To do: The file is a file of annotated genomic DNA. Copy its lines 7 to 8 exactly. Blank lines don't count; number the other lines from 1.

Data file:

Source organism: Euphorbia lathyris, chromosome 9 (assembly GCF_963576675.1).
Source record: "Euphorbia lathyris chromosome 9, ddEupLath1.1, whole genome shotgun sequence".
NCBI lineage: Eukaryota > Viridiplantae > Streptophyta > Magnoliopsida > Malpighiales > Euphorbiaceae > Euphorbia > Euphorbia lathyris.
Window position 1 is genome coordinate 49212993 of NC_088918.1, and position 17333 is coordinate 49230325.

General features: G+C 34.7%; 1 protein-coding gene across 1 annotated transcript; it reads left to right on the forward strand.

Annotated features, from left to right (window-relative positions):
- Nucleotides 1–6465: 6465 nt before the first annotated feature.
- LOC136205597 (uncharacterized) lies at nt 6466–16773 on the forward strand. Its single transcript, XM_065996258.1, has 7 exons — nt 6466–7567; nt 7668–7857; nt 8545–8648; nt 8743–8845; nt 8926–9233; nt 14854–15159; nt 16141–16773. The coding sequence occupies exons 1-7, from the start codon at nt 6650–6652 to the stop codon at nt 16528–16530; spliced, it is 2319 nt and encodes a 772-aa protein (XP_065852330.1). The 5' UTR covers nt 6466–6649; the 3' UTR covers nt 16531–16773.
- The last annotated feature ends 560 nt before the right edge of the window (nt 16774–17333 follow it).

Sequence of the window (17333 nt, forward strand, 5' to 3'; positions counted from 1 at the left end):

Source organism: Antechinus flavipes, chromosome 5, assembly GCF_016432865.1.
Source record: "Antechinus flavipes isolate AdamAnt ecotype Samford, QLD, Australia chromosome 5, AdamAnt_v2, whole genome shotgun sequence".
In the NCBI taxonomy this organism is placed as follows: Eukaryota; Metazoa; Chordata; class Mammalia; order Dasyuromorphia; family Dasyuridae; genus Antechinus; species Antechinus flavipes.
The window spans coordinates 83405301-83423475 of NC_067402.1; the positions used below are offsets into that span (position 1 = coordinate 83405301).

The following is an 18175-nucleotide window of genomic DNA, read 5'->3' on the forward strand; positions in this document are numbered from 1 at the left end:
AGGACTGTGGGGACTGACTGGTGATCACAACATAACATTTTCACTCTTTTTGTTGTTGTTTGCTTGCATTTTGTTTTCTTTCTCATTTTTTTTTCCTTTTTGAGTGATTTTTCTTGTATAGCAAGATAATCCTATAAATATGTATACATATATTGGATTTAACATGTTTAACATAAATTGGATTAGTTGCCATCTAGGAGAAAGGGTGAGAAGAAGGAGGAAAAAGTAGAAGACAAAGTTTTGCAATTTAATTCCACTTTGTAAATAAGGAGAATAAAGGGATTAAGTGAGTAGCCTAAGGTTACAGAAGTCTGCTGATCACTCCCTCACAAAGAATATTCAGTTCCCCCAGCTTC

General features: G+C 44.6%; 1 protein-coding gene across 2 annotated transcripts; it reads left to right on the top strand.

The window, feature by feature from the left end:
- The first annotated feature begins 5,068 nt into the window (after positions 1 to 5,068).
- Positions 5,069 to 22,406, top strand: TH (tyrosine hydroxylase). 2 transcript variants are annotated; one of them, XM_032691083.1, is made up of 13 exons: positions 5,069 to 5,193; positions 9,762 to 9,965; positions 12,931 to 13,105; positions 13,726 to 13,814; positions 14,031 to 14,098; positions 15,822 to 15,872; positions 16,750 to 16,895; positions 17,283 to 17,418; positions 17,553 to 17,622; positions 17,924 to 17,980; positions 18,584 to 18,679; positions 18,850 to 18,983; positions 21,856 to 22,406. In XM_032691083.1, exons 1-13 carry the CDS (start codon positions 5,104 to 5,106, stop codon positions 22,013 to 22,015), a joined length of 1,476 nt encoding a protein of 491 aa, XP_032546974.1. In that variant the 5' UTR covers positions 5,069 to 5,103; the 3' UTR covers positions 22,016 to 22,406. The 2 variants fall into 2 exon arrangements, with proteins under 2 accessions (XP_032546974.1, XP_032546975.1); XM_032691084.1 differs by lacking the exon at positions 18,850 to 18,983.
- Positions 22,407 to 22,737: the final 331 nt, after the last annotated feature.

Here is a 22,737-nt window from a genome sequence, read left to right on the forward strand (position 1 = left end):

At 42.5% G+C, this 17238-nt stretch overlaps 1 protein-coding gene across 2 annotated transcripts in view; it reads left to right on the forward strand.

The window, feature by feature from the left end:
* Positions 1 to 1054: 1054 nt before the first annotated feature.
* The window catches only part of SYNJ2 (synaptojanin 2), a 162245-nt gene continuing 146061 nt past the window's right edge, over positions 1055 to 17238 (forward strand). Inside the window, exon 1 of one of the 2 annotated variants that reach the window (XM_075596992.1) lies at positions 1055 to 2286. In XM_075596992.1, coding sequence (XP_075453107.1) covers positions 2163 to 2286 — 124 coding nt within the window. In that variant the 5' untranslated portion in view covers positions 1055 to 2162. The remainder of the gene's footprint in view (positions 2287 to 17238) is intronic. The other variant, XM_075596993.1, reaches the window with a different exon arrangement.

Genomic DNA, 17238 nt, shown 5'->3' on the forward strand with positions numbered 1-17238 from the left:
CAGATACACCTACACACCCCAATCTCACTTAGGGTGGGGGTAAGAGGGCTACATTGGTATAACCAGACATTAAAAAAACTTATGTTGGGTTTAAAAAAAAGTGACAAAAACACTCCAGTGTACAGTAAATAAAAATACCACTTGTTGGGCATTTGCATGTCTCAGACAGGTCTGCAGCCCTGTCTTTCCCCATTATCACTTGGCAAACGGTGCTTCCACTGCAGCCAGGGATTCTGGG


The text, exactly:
- Nucleotides 1–6465: 6465 nt before the first annotated feature.
- LOC136205597 (uncharacterized) lies at nt 6466–16773 on the forward strand. Its single transcript, XM_065996258.1, has 7 exons — nt 6466–7567; nt 7668–7857; nt 8545–8648; nt 8743–8845; nt 8926–9233; nt 14854–15159; nt 16141–16773. The coding sequence occupies exons 1-7, from the start codon at nt 6650–6652 to the stop codon at nt 16528–16530; spliced, it is 2319 nt and encodes a 772-aa protein (XP_065852330.1). The 5' UTR covers nt 6466–6649; the 3' UTR covers nt 16531–16773.